In late November, developers demanded evacuation of the 87-year-old corner shophouse—with its character-defining open-air balconies and wooden doors—at 6, Stewart Road. Also in Wan Chai was the Grade III historic building Tung Tak Pawn Shop, which was dismantled last year despite public uproar and petitions, prompting many to think that the corner shophouse at Stewart Road will suffer the same fate.
With chequered history of economic development, World War 2 and influx of Chinese immigrants, the bustling city of Hong Kong is changing fast as shiny skyscrapers began to take over its skyline, turning the metropolis into one homogeneous vertical neighbourhood. In the face of rising localism and calls for greater emphasis on the city’s local culture, historical structures like shophouses are more important than ever.
Are we losing another piece of memory in a seemingly deadlocked conflict between conservation and development?
Stories of Shophouses
From the Clock Tower to International Financial Centre, Hong Kong finds itself in an ever-evolving assemblage of old and new architecture. Embedded in buildings at this urban metropolis are traces and stories of the past that make them all the important. Shophouse is no exception.
In an interview with Wong Sau-ping, a tour guide at Hong Kong House of Stories, we embark on a journey to the past through the lens of the present here.
“Trotting horse” lamps
Most shophouses were built in continuous units with upper floors protruded over the public pavement in balconies or verandahs. Wong recalled her childhood memories of attending a primary school located in a shophouse, where naughty students would sneak into another classroom through balconies, like the traditional horse-riding military officers featured in China’s “trotting horse” lamps.
“Trotting horse” lamps
Most shophouses were built in continuous units with upper floors protruded over the public pavement in balconies or verandas. Wong recalled her childhood memories of attending a primary school located in a shophouse, where naughty students would sneak into another classroom through balconies, like the traditional horse-riding military officers featured in China’s “trotting horse” lamps.
One of the most favoured functions of shophouses’ balconies is to dry clothes, blankets, tangerine peels or cured meat. Often called “green balconies”, these projected balconies enabled one can reduce electricity consumption by letting laundry naturally dry under the sun, Wong said.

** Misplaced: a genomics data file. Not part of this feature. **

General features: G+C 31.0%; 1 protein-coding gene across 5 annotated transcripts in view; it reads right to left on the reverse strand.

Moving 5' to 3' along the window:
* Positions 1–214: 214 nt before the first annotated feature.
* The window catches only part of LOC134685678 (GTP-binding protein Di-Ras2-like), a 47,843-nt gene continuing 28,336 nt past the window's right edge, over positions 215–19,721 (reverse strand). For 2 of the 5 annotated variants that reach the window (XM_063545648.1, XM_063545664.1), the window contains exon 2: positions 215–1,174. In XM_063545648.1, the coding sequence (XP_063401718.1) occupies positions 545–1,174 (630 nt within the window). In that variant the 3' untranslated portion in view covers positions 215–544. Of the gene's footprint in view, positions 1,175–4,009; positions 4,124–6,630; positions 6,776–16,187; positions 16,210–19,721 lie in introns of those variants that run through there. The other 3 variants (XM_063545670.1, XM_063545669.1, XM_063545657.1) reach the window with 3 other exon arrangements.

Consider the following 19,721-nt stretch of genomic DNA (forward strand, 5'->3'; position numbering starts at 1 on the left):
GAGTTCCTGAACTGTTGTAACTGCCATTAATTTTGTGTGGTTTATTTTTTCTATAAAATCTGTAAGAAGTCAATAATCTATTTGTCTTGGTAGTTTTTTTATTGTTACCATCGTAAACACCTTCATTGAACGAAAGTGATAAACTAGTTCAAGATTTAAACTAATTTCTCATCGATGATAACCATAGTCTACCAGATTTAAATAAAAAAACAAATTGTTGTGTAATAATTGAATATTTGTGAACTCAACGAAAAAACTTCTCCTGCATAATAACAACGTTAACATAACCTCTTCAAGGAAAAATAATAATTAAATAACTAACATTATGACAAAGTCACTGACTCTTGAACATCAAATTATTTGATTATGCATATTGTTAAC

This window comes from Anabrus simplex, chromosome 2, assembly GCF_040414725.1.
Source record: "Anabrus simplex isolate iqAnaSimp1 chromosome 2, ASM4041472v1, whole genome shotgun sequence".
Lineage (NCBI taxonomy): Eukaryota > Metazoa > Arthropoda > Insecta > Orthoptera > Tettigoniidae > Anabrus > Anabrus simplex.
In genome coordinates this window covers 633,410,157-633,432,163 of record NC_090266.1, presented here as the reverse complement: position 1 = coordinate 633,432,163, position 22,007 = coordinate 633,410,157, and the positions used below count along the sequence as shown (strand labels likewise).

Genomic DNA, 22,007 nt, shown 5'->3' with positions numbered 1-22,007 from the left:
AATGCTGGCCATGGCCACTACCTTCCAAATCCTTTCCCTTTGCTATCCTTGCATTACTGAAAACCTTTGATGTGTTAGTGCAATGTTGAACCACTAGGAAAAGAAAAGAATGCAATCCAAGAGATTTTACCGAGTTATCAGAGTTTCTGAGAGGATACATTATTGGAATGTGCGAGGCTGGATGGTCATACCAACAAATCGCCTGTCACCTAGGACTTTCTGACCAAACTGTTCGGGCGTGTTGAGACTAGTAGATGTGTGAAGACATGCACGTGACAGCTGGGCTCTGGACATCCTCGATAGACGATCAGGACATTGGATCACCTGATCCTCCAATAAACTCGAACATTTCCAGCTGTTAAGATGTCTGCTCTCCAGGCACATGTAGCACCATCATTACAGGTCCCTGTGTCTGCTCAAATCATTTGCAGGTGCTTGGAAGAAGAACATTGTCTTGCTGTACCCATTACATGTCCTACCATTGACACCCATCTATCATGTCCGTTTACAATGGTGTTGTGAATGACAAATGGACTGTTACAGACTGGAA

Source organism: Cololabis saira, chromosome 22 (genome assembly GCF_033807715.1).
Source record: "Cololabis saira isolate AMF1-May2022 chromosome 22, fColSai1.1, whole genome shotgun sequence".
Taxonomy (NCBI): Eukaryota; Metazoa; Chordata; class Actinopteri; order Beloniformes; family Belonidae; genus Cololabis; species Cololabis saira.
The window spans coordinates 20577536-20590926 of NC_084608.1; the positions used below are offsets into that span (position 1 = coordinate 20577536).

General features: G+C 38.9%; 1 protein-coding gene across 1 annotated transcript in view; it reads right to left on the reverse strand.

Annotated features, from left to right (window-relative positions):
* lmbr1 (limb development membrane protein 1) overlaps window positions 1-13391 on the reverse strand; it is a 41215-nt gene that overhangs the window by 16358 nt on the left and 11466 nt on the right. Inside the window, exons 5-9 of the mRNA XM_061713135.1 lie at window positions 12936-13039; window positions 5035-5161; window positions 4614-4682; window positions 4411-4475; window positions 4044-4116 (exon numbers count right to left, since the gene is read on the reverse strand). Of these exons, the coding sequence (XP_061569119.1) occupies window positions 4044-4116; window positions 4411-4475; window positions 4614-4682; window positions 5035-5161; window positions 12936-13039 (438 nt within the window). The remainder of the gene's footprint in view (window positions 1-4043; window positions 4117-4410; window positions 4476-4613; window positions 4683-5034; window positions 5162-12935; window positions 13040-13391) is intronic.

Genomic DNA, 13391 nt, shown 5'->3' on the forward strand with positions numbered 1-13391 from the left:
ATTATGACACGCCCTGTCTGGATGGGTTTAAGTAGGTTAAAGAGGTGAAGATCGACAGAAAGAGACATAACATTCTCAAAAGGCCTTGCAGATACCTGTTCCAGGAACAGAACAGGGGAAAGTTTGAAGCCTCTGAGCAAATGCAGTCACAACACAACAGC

Balconies were also places where goods such as newspapers and “airplane olives” were traded. In the past, shophouses—usually three to five storeys high—were low-rise enough to allow street vendors to throw the sore throat remedy “airplane olive” to customers onto their balconies, while buyers paid by throwing money down onto the street.
A picture of character
With balconies facing the street, upper floors of shophouses painted a picture of the tenants’ characters. “You could see people’s lifestyles,” Wong said. “You would know how many families lived [in that building], and whether there were adults or children in that household.”
Even if you only have a photo of a shophouse balcony, you can quickly take a guess at when the photo was taken based on the items hung or flowers grown there. However, in a densely-populated city like Hong Kong, where high-rises dominated the urban streetscapes, only the lucky few can enjoy open-air spaces at home.
“The buildings now look all the same,” Wong added.
Stairs of Blue House
Listed as a Grade I historic building, the four-storey pre-war Blue House was caught up in controversy when a timber stairs was dismantled by the Development Bureau. Wong said the government justified the move by saying that the stairs was infested with termites , only to discover that it was not true. Only three of the wooden planks were kept because of the marks left by workers removing excrement from pail latrines every night, as flush toilet facilities are absent in the shophouse.
“On that day [of the removal], when the journalists came, the tenant cried while talking about this. But you can’t find him now. He passed away,”
190-212 Prince Edward Road West.
Advertisement of "airplane olives".
Artwork of Blue House.
A photo of the stairs before removal.